The former UKIP leader Nigel Farage has propelled himself back into the headlines by announcing that he’s coming around to the idea of a second referendum on EU membership.
This is obviously quite a sensational announcement given the absolute bile Brexiters generally fling at people who suggest that perhaps the British people deserve a democratic vote once the terms and conditions of Brexit are actually known.
Most Brexiters strongly resist the idea of a second referendum because they know that the 2016 referendum was a freak result, won with a tiny minority against a backdrop of collapsing public services and stagnating wages caused by ruinous Tory austerity dogma.
Brextremists are understandably afraid that a second vote would result in a reversal of Brexit, especially in light of Theresa May’s catastrophic, increasingly unpopular, and profoundly anti-democratic handling of the Brexit process so far.
The fact that Farage is going against the position held by the majority of Brexiters by suggesting a second referendum raises the obvious question of why?
If we take Farage at his word, he’s claiming that a cancel-Brexit campaign fronted by the likes of Tony Blair and Nick Clegg would fail spectacularly, and anyone with a grain of political sense must be able to realise that Clegg and Blair are now so politically toxic they would undoubtedly damage any 2nd Remain campaign by association.
However, it’s also worth noting that the likely leaders of the 2nd Leave campaign would also be politically toxic too. Only a fool would put their trust in the likes of Boris Johnson and Michael Gove after their “£350 for the NHS” lies, and Theresa May would be at the forefront of the whole 2nd Brexit campaign trying to argue in favour of whatever lamentable deal she’s managed to cobble together.
Even taking into account the fact that Blair and Clegg are politically toxic, a second EU referendum campaign looks like an almighty risk for Brexiters, given that their likely figureheads are just as politically toxic as the their opponents.
Aside from saying that he’s coming around to the idea of a second referendum, Farage said something else telling. He said that the idea of a multiple choice referendum would confuse the British people.
This is interesting because he’s clearly envisioning a binary choice between just two options.
Obviously the hard-right Brextremist mob have jumped on this idea saying that the choice should be a fake Brexit or Brexit choice between whatever hard-right Tory Brexit Theresa May manages to cobble together, and a totally catastrophic “no deal” flounce out of the EU.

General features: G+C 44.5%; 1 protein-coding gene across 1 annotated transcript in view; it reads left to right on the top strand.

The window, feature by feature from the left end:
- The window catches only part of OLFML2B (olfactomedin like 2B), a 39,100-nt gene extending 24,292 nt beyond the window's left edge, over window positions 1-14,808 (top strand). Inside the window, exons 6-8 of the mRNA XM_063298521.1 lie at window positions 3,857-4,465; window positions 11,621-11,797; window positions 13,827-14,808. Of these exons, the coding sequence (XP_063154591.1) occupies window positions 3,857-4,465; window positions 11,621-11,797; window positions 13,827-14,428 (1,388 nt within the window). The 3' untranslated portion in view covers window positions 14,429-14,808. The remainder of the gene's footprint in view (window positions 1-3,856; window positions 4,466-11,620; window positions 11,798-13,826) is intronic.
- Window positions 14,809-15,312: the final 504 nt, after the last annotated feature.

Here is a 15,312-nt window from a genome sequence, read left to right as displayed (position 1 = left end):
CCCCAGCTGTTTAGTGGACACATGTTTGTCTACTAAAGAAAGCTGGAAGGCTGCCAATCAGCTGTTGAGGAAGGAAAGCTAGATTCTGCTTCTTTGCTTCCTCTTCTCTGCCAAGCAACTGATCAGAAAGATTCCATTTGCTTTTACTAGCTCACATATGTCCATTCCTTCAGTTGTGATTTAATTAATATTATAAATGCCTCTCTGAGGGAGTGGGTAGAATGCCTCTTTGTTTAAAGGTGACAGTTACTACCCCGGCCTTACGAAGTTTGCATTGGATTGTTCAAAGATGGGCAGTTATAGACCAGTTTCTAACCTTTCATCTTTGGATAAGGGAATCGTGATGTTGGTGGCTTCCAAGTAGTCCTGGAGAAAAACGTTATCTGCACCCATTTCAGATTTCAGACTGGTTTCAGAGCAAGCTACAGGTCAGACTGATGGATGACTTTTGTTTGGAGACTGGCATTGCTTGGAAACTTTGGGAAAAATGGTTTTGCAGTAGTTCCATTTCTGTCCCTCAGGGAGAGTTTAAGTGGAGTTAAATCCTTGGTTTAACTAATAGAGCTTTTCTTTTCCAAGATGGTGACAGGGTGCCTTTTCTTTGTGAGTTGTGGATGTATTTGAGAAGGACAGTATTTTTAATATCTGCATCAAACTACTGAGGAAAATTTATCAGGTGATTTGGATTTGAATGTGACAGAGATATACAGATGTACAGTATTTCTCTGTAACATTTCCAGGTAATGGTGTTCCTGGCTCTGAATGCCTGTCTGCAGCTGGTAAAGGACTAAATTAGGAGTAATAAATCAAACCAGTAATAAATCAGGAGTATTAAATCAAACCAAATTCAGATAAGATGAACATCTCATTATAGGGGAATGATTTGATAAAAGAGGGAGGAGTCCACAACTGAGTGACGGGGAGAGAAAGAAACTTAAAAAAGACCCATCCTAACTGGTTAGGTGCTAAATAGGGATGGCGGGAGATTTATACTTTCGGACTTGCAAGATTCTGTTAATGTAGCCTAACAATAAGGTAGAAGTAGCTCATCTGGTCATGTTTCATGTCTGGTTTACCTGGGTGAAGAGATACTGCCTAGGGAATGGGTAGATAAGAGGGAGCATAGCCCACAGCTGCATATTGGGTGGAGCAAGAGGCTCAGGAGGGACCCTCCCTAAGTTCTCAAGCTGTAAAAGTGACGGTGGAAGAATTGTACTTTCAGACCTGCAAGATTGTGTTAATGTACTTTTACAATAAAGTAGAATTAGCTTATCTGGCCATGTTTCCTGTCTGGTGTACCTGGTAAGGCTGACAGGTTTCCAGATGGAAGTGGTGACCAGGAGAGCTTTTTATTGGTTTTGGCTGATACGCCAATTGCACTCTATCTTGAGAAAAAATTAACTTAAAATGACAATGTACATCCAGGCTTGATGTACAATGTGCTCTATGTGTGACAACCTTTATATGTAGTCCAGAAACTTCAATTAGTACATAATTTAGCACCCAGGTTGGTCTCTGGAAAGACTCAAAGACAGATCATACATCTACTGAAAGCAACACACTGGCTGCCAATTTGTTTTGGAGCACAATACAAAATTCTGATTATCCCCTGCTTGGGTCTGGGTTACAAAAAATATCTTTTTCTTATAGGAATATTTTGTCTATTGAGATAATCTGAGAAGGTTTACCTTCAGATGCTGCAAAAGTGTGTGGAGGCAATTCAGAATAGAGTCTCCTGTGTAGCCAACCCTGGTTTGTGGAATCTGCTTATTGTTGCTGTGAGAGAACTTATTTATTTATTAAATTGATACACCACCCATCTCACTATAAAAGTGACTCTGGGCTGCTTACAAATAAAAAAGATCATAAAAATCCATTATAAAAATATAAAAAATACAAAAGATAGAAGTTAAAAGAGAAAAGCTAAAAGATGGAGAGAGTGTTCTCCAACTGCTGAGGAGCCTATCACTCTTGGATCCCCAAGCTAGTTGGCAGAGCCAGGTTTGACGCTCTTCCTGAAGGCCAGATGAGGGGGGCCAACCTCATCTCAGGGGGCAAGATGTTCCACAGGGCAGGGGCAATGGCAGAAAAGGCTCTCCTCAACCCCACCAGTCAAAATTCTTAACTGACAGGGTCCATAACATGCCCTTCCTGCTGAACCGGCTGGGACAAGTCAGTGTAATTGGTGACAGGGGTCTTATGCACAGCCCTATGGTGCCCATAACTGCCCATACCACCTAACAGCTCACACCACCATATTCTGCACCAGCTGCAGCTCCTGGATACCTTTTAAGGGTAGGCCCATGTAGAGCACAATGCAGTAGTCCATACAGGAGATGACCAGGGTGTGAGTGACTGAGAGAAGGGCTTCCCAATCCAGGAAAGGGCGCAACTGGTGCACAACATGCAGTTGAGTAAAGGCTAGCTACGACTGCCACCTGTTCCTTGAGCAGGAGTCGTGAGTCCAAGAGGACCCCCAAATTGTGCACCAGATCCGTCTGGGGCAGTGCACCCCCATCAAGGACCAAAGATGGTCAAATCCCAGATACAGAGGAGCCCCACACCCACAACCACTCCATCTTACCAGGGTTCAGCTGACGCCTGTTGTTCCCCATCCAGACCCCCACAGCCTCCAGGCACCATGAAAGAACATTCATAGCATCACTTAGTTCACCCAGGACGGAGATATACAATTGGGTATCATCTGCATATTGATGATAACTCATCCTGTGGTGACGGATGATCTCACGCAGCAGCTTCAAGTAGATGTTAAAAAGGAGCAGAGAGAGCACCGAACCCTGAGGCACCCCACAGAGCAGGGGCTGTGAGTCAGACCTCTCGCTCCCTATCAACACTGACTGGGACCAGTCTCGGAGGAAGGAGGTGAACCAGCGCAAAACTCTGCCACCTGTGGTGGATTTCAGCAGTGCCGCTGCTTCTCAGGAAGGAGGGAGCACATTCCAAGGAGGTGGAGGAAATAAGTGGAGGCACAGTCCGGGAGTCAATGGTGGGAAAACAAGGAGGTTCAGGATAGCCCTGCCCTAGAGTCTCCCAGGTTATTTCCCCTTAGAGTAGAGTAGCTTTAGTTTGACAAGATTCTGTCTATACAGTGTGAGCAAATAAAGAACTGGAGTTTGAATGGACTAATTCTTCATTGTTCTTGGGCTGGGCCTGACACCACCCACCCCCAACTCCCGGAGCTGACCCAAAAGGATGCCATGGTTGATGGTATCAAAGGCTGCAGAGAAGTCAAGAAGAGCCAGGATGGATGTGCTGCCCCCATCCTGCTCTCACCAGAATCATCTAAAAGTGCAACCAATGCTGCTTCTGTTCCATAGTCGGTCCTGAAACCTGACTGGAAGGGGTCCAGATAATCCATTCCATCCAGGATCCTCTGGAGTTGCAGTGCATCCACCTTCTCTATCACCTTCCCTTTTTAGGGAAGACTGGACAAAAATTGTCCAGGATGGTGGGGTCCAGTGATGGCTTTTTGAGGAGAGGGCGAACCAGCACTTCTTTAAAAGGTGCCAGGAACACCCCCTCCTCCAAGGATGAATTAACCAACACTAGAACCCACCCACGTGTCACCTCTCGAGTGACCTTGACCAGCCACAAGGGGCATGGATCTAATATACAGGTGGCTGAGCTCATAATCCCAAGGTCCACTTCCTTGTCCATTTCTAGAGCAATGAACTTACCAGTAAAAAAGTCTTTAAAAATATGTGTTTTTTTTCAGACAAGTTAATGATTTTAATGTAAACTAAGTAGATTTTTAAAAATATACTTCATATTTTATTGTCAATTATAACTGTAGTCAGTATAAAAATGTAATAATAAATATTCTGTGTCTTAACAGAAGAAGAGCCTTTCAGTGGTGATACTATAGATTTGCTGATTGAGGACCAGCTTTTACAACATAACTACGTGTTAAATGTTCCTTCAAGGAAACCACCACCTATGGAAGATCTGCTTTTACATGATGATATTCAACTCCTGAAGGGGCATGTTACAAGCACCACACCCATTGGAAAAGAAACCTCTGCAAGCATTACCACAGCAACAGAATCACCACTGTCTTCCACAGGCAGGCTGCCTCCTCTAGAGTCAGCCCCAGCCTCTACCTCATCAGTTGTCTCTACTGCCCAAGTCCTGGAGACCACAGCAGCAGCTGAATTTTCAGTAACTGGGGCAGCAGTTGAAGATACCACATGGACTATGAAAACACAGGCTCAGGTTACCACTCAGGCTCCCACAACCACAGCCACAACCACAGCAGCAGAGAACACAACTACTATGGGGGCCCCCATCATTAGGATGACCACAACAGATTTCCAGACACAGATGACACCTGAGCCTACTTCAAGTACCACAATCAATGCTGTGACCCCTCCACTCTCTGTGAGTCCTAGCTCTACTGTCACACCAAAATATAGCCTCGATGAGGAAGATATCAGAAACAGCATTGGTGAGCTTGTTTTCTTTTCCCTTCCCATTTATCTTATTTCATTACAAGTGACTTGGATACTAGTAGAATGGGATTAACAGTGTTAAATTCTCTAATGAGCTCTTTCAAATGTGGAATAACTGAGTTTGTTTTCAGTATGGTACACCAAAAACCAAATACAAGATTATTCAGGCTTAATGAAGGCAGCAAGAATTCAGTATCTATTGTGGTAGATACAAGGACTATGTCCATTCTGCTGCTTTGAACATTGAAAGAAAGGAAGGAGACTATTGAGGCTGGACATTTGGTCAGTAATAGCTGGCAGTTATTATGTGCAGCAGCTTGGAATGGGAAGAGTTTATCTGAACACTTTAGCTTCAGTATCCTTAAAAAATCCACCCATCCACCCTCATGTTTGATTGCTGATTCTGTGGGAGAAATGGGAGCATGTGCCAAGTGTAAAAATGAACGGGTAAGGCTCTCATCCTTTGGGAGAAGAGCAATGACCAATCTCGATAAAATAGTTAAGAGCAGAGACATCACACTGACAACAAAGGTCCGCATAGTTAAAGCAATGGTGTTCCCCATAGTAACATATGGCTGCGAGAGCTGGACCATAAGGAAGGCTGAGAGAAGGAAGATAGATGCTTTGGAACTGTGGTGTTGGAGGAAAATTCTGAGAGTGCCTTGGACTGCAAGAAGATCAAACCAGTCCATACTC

But this kind of ridiculous false choice is clearly not what Farage has in mind, because it’s impossible that Blair or Clegg would front either of those campaigns.
Farage clearly wants to re-fight the battle all over again and win a decisive Brexit victory against those who wish to remain in the EU.
This is interesting because it indicates that he’s willing to shackle himself to whatever deal Theresa May and her three Brexiteer charlatans come up with. This seems like a pretty bold gamble given the chaotic and incompetent shambles the Tories have been making of the Brexit process so far.
Farage also doesn’t seem to have considered the fact that that a second Brexit vote could be seen as a way of slapping the government in the face.
Just as huge numbers of people saw the 2016 Brexit vote as an ideal opportunity to slap David Cameron and George Osborne in the face by voting Brexit, a second referendum could easily be seen as a means of slapping Theresa May in the face, but this time by voting to lob her chaotic Brexit shambles onto the scrapheap.
One of the more compelling explanations behind Farage’s U-turn on the idea of a second referendum is pure self-interest.
Ever since Farage felt the euphoria of winning the Brexit vote in June 2016 his star has been fading. He’s gone from being a leader of one of the most consequential political rebellions in decades to begging unsuccessfully to be made Donald Trump’s butler, backing Marine Le Pen’s failed National Front presidential bid in France, speaking at extreme-right rallies in Germany, and backing an alleged paedophile who actually managed to lose an election for the Republicans in Alabama!